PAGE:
To SaaS or not
If SaaS (Software as a Service) sounds like a market rife with hype and confusion, that’s because it is. My recommendation is to become more versed in the platform and understand the players and their unique value-proposition. Remember that CIO’s generally do not broadcast their problems and SaaS is another tool in the toolbox.
In a previous role as Manager of Operations for an on-premise ISV, I adopted SaaS based email hosting for the entire company (60 staff). It is a decision I would make again. In 2001, I was an early adopter of SaaS based email hosting (wasn’t even called SaaS). The only missing must-have feature (then) was a global address book, which we developed a work-around for.
So your company acknowledges they are not a leader in technology adoption, that’s fine. However, your company should not crawl in a hole and avoid SaaS, electing to wait for a fully matured platform. The analogy is waiting until today’s Windows Server+Exchange platform “matures” prior to migrating from Profs, mini computers and green-screens. Not moving to SaaS will inevitably result, over time, in your IT costs becoming out-of-line with your competitors, giving them a financial advantage and therefore allowing them to capitalize on your existing client base. Keep in mind, today it is entirely possible for a new competitor to start business with no back-office IT infrastructure, instead, a $400 Netbook utilizing SaaS and/or free web based tools (ex. Google Apps). This is the future.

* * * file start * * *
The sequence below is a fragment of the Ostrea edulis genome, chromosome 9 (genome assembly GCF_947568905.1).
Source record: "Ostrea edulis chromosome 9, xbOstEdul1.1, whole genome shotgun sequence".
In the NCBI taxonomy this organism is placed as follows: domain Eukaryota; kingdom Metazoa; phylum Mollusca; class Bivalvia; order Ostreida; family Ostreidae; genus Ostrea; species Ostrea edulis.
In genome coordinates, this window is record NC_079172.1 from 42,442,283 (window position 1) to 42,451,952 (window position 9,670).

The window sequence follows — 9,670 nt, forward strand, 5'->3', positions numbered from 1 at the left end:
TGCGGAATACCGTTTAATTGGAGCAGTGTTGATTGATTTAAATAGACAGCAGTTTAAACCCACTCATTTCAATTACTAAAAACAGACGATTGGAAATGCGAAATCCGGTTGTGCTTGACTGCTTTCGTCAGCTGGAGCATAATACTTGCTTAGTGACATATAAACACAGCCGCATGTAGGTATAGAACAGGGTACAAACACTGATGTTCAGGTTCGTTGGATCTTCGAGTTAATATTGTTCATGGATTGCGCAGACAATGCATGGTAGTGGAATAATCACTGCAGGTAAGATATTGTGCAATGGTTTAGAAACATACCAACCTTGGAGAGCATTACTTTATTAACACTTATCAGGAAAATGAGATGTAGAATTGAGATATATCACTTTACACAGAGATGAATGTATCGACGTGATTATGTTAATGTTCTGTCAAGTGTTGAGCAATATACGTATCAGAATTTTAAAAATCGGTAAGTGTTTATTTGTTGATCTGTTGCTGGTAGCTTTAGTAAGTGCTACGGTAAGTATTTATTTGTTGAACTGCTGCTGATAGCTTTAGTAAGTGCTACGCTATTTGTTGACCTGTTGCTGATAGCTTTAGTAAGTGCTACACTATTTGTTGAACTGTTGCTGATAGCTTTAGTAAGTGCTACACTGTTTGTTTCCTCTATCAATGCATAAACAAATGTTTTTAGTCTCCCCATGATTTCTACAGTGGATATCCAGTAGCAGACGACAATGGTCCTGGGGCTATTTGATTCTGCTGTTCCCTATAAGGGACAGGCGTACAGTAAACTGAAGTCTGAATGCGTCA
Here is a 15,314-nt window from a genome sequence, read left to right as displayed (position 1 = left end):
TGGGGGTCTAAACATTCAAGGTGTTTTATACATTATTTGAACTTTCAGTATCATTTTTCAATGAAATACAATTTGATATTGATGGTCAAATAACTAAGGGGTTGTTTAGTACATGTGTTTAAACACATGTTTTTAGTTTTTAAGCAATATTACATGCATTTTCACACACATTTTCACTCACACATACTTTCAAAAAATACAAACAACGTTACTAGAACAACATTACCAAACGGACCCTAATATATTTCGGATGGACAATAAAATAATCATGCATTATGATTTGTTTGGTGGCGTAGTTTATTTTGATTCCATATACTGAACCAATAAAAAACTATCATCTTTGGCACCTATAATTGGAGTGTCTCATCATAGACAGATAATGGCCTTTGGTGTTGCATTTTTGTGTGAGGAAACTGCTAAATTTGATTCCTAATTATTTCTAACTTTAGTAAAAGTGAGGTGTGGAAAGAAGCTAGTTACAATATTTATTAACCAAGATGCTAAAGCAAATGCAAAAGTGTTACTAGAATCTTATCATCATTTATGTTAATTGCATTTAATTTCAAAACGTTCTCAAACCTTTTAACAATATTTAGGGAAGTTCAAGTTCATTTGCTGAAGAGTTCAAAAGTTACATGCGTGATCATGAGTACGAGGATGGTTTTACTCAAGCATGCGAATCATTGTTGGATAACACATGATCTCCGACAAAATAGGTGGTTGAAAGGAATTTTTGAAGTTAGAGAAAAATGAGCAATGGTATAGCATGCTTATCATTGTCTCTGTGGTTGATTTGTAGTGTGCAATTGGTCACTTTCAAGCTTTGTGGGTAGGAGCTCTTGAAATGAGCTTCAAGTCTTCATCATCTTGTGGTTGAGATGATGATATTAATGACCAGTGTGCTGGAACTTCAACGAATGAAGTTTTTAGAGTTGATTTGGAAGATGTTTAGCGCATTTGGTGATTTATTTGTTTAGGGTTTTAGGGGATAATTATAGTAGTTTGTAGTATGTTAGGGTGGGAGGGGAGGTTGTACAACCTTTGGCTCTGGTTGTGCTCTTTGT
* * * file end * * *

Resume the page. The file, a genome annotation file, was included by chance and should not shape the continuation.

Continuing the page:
The days of building custom in-house line-of-business applications are rapidly closing. Invariably, ISVs also will cease supporting/building on-premise software. A large customizable SaaS application base exists, and will continue to expand with the growing popularity and acceptance of SaaS software and/or open source. For example, CRM software can be found for 40-60% less expensive when compared to package on-premise software. SaaS software, as it is newer, benefits from leading edge intuitive interfaces, making usability probably 50% better and significantly quicker to get deployed. Quicker to get into production because SaaS providers charge per-seat per-month. If only (ex.) “Florris” is using the SaaS app, coming up-to-speed and envisioning how Company will leverage software, the SaaS vendor is not making money. It is in their financial interests to get you quickly implemented, typically via “quick start” programs and into production.
SaaS provides you with a predicable business expense. Unless your company has established a server evergreening policy and software upgrade policy, new server costs and software upgrades are typically un-budgeted capital expenses.
Moving to a SaaS based platform will allow, as you migrate, to redeploy your IT resources. For example, as some point your company should not require a dedicated SQL administrator, an expensive resource.
Single sign on (SSO). Presently, each user in Company likely has one user id which permits (or denys) access to network resources (file & print), Exchange, Sharepoint, and possibly customer line-of-business applications. This is the power an on-premise Microsoft Windows infrastructure brings. Externally hosting Exchange should continue to allow for SSO, provided the SaaS/ASP provider supports it – they may charge extra.
A few good articles (I highlighted points of value)
- Aberdeen’s (2008) analysis of Salesforce.com. Business pressures driving SaaS http://www.diigo.com/08itd
- Gartner article on popularity of SaaS http://www.diigo.com/08iss
- Gartner analyst Robert DeSisto on the five SaaS “myths” http://www.diigo.com/08it9
- Hosted vs. SaaS Exchange http://www.diigo.com/08iu6